Of all the lessons I've learned over the past 27 years of directing the Pan-Massachusetts Challenge, the most striking
is this: What people think will make them unhappy in fact makes them happy.
Take pain, discomfort, and inconvenience, for example. More than 4,300 cyclists who will bicycle up to 192 miles across
the Commonwealth today and tomorrow will suffer from burning quads, heat prostration, sore butts, and many other physical
maladies. They'll line up and wait to use public toilets. They'll sleep four to a dorm room with no air conditioning and little
ventilation, or in tents on a green. They'll arise at 4:30 a.m. for their first cup of coffee.
Participants in the Pan-Mass challenge come from 30 states and six countries to be part of something greater than themselves.
By raising money for cancer research with each mile they pedal, they will do something to lessen human suffering, even while
ensuring their own. In fact, it is this overcoming of physical challenges and hardships that brings the ultimate reward: the
satisfaction born of exhaustion.
Immediately after the first PMC in 1980, the feedback I received from the 36 cyclists who rode the 220 miles from Springfield
to Provincetown told me that I had tapped into something important. Although I had made about every mistake possible as an
event coordinator (everyone got lost and we ran out of food), those who rode felt they were a part of a greater cause. They
had become a part of a team working to raise money for the Jimmy Fund to aid cancer research and treatment.
Since then, athletic fund-raising has become a $1 billion industry and the PMC generates nearly 50 percent of the Jimmy
Fund's annual budget. The reason for the industry's growth is that the PMC -- and every other well-intended, sweat-equity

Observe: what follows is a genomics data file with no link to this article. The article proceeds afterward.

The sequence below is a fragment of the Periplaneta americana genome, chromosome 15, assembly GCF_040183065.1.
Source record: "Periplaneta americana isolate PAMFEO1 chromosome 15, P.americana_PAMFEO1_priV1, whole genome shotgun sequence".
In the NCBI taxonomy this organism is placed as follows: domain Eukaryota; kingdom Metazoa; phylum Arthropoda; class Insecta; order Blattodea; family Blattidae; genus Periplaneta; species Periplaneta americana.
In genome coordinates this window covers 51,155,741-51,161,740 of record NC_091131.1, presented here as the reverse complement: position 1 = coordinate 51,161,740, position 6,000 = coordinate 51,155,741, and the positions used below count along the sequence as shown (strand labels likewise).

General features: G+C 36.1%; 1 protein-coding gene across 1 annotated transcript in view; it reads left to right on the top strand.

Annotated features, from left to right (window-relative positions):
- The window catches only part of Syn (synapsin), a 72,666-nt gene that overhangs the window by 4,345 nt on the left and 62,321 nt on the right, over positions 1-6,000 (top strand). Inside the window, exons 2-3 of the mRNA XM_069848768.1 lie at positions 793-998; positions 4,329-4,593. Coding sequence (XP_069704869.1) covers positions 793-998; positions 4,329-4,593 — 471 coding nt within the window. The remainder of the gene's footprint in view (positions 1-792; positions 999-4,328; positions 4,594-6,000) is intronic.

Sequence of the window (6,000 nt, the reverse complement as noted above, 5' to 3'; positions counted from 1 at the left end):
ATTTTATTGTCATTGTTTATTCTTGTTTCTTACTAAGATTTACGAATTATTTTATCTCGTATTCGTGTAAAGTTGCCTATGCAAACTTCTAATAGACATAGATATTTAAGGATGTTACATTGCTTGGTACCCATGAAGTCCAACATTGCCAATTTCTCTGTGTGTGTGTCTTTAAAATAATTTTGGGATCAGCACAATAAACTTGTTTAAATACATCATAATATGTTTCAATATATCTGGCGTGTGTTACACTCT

event -- allows people the opportunity to see and work outside themselves. There are few, if any, occasions for 7,000 people
(cyclists and volunteers) to work together as one big cog in the wheel of progress.
Every athletic fund-raising event capitalizes on the essential decency of the human condition, and that, as human beings,
one of our greatest needs is to contribute. The PMC gives some people a physical way to deal with their grief over the loss
of loved ones. It gives others an active way to fight when friends and family are battling cancer.
It helps them understand that we are all -- by choice or default -- a part of a larger community.
In 2007, for the first time in decades, cancer research funded by the National Cancer Institute will stand still. With
inflation and rising costs, cancer research will receive less government funding, which makes the PMC, and other athletic
fund-raising events like it, not just a good idea, but critically necessary.
One in 3 of us can expect to be afflicted with cancer. One thing we can all count on is that PMC cyclists will be on
the roads the first weekend of every August riding for all of us, rain or shine.